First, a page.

When calculating the self-sufficiency of electricity based on the total electricity output from renewable sources (solar, wind, micro-hydro, geothermal, and biomass), Oita had the highest share of renewable electricity supply among all prefectures, at 38.6%. Oita is known to have a number of large geothermal plants, the output of which accounts for nearly half of the electricity supplied from renewable sources.

As for output by municipality, Kokonoe Town in Oita prefecture overwhelmingly topped the list. The town hosts the nation's largest geothermal plant, Hacchobaru Geothermal Power Plant, and three other large geothermal plants in operation, the supply from which pushes the town's self-sufficiency to more than 2,000%.

In second and third places were two villages in the southern part of Nagano prefecture. In these areas, hydropower is a common source of renewable electricity, as it takes advantage of water running down from high mountains in the South Japan Alps. In fourth and fifth came two villages in the southern area of Kumamoto prefecture. These villages are also capable of supplying a large amount of power from hydropower. The electricity self-sufficiency rates in the above four villages all exceeded 1,000%.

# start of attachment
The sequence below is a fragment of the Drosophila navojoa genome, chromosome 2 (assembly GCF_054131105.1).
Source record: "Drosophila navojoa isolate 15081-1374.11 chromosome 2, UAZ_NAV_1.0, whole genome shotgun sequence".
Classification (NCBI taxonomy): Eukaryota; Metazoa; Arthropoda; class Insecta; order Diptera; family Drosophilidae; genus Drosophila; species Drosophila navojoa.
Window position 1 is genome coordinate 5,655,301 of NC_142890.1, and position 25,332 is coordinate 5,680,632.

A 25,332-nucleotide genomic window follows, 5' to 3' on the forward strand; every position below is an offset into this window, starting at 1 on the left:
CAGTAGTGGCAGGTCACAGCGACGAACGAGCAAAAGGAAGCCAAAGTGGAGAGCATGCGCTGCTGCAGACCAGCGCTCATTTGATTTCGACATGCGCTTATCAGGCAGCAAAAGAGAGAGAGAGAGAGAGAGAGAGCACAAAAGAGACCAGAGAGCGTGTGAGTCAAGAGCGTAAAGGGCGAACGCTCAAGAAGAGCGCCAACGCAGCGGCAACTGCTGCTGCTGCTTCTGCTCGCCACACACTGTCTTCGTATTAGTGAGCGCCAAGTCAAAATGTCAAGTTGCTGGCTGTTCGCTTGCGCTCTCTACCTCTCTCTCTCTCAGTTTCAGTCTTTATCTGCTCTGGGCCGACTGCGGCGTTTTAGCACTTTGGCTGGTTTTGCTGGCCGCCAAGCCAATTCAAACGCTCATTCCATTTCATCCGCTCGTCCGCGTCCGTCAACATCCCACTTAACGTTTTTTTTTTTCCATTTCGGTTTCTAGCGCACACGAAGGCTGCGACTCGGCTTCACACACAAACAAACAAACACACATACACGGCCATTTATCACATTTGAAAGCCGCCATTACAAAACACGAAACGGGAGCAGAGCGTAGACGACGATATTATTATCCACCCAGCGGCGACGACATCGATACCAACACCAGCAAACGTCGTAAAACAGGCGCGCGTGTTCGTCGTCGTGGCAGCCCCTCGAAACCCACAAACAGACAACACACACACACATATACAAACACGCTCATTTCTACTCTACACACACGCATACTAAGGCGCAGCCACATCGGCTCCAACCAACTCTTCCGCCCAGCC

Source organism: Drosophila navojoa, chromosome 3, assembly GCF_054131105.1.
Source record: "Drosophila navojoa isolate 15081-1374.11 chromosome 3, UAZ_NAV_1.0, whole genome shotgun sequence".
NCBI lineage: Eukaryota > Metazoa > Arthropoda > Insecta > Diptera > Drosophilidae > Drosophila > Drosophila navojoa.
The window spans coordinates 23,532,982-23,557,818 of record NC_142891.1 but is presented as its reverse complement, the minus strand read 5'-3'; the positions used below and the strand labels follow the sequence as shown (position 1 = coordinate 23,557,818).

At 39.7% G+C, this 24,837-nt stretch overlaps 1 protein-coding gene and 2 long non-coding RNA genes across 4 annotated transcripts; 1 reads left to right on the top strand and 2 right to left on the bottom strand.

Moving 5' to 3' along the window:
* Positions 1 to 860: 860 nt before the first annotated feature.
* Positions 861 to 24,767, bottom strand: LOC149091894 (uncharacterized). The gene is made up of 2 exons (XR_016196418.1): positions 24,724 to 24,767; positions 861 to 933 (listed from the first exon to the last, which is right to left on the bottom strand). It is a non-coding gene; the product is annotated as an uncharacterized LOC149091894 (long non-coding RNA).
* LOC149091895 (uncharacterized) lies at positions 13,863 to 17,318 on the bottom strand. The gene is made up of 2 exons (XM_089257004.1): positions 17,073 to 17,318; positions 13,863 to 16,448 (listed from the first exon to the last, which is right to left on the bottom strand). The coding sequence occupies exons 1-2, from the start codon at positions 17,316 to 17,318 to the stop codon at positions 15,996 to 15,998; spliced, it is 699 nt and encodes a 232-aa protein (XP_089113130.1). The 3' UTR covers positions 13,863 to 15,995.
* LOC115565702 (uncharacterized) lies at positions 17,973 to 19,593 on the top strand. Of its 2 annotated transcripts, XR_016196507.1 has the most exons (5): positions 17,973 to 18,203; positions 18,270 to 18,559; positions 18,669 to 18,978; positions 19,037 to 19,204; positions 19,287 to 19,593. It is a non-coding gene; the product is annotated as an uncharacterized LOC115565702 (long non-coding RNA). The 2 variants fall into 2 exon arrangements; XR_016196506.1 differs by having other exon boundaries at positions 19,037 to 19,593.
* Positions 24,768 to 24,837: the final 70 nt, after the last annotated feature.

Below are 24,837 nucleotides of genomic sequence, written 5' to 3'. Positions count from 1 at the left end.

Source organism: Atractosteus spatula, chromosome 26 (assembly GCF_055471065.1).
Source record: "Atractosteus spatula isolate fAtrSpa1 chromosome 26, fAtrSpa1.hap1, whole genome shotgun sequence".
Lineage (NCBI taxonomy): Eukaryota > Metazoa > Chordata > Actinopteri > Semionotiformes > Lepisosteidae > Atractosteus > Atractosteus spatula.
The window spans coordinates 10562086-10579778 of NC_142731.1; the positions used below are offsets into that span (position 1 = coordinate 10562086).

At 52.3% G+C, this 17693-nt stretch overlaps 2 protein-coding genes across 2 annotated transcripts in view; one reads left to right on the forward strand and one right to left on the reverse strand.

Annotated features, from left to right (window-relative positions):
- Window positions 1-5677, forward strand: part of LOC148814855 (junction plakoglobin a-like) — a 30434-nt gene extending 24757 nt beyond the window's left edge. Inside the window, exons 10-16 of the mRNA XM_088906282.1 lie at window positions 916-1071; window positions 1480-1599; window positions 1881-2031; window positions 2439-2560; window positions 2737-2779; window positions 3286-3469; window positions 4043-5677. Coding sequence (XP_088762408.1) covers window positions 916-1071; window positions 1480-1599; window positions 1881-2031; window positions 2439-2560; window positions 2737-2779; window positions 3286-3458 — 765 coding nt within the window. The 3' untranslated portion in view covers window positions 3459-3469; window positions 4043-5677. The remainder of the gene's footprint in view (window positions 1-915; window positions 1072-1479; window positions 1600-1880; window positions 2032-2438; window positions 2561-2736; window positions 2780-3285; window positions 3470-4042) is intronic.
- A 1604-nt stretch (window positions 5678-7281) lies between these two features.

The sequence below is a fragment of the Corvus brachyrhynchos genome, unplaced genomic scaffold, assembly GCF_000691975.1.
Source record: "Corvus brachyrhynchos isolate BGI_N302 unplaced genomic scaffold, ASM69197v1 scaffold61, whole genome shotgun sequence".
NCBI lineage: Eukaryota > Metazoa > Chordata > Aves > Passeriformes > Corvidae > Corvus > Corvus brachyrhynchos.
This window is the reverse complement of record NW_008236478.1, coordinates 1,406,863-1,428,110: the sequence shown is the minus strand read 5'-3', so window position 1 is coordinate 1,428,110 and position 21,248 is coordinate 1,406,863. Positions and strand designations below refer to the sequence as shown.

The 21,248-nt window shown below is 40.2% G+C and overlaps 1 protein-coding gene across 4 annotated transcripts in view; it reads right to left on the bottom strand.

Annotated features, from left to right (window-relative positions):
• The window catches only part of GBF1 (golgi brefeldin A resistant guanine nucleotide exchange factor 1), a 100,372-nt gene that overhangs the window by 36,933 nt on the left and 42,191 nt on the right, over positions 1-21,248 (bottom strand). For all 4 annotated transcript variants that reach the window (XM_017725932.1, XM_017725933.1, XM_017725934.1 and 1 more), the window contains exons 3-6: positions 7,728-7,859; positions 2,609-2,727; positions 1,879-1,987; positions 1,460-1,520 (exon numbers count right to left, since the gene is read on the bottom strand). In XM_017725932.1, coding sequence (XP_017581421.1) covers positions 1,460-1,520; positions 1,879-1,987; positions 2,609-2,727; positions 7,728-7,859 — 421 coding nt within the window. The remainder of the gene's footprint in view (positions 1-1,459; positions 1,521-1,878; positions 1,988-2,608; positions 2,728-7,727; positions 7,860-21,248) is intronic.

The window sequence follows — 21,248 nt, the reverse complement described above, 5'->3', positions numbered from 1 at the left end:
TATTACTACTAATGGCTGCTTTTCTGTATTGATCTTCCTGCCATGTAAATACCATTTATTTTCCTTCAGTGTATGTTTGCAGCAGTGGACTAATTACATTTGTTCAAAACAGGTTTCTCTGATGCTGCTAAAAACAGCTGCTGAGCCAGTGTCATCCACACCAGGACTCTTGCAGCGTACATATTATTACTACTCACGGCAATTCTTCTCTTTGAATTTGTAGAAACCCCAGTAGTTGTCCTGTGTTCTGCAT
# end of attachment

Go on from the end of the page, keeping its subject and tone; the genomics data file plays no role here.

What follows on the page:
The 100 municipalities that are more than self-sufficient in renewable electricity represent an increase of five municipalities from a year ago. Most of these are small towns and villages, but nine are cities.

Renewable energy can also be used to generate heat. The Sustainable Zone research also calculates by prefecture the share of renewable energy supply, combining that of electricity and heat (solar, geothermal and biomass heat).

The renewable energy supply accounted for 10% or more of regional energy demand in 21 prefectures, an increase of seven prefectures from the previous survey (ended March 31, 2014). The Kyushu area contributed the most, with five prefectures including Oita at the top, followed by four each from the Tohoku and Kanto/Koshin-etsu areas, and three from the Chubu area.